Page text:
|200102||Health and Well-Being (Wales) Bill Education (Wales) Bill St. David's Day Bill Census (Amendment) (Wales) Bill|
No formal bids were made for the 200001 session as they would have needed to be submitted at a time when the Assembly had only just been constituted. However, informal discussions resulted in a bid being made for a Bill to extend the functions of the Children's Commissioner for Wales.
The Assembly Government also informed us of the Assembly's call for a Bill to ban smoking in public places.
In most cases, the Government publishes Wales-only Bills in draft. The Assembly Government supports this and makes its bids in that context.
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Kate Hoey: To ask the Secretary of State for International Development what funds have been provided to the International Action Network on Small Arms in the past five years; and for what purpose. 
Hilary Benn: The International Action Network on Small Arms (IANSA) were awarded a grant for £1.1 million in October 2001 under the joint DFID/MOD/FCO Global Conflict Prevention Pool's (GCPP) Small Arms Strategy. To date they have received £997,059 and the full grant amount is due to be disbursed by April 2004.
The purpose of the project is to develop regional NGO and civil society networks in order to increase political commitment, raise public awareness and co-ordinate global action to effect policy change in tackling small arms proliferation and misuse.
Mr. Bercow: To ask the Secretary of State for International Development if he will make a statement on the security situation in Afghanistan and its effect on (a) the provision of humanitarian aid and (b) national reconstruction.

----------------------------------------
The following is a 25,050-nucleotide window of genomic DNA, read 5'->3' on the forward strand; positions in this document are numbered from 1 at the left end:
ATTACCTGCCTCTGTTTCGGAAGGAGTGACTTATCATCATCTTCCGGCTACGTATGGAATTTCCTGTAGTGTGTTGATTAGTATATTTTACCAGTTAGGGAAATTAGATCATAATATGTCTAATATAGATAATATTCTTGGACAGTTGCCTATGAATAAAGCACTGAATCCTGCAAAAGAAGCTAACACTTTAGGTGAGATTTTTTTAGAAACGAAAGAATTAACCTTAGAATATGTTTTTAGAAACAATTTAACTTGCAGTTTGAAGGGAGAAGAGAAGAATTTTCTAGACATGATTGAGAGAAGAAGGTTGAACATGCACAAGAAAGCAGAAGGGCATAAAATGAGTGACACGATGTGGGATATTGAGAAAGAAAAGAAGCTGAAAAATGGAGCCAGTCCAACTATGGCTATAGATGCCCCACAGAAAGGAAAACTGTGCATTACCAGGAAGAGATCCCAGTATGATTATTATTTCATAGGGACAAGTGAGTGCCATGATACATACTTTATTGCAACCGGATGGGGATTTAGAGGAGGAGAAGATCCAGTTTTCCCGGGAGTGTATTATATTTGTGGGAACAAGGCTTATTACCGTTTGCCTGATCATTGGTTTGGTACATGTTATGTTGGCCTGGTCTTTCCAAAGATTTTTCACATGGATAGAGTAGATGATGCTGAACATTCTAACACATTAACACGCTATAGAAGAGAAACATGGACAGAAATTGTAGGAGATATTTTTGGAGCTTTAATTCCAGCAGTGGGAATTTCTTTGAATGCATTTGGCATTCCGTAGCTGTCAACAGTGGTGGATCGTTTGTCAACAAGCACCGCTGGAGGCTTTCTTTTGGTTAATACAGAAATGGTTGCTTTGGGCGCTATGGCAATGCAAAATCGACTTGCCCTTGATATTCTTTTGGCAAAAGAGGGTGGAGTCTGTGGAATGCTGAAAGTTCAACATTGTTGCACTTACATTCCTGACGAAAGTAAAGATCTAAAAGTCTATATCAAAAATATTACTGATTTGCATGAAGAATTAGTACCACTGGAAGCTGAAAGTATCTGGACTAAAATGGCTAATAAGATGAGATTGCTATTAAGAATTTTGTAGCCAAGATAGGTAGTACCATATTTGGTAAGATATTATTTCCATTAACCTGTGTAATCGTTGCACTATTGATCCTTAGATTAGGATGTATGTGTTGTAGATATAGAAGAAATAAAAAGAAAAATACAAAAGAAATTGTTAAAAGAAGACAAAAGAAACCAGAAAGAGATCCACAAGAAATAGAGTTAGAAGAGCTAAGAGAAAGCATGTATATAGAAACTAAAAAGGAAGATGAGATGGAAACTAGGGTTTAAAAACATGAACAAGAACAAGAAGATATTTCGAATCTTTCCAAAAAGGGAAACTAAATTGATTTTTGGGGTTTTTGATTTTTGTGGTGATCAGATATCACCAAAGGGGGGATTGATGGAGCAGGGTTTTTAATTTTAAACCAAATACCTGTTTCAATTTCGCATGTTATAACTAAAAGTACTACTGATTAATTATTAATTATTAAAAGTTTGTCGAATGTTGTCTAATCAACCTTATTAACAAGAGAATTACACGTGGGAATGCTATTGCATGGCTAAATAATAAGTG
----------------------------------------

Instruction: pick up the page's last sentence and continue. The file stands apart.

Mr. Gareth Thomas: Security in Afghanistan is one of the biggest challenges facing the Afghan Transitional Administration (ATA), especially in the South and East of the country where Taliban insurgents continue to encroach. The recent bombings in Kandahar, which claimed 15 lives, and assassination of a French UNHCR worker in Ghazni, are unfortunate evidence of this.
Threats to the safety of Afghan and international staff have meant that some NGOs and international organisations are finding it increasingly difficult to operate in some parts of the country. So far difficulties
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exist only in specific areas and organisations are doing an excellent job in working around these to continue providing assistance wherever possible. However, the overall effect on the provision of humanitarian aid and reconstruction is very serious.
The international community is heavily involved in helping the ATA deal with these problems, by helping reform its army and police force and through further deployment of joint civil-military Provincial Reconstruction Teams. The international coalition continues to counter Taliban fighters in Southern and Eastern Afghanistan and the mandate of the International Security Assistance Force (ISAF) has recently been expanded to allow it to operate beyond Kabul. Subject to provision of troops by contributing nations this will enable it to support the UN-led programme to disarm and demobilise former combatants and facilitate other parts of the Bonn Process including elections.
Mr. Bercow: To ask the Secretary of State for International Development (1) how many of the international secondments to Afghanistan from his Department in each of the last two years have been of women; 
Mr. Gareth Thomas: In 2002, DFID seconded two officials, both women, to international organisations in Afghanistan. One was seconded through UNDP to work in the ministry of Rural Reconstruction and Development and the other was seconded to the office of the EU special representative in Afghanistan as his special Assistant. In addition we employed three UK staff in our Kabul office of which one was a women.
In 2003, both female secondments remained in their posts for a period. A male official was seconded to the World Bank office in Kabul as a governance and institutional development specialist. In our Kabul office we employed five UK staff of which two were women.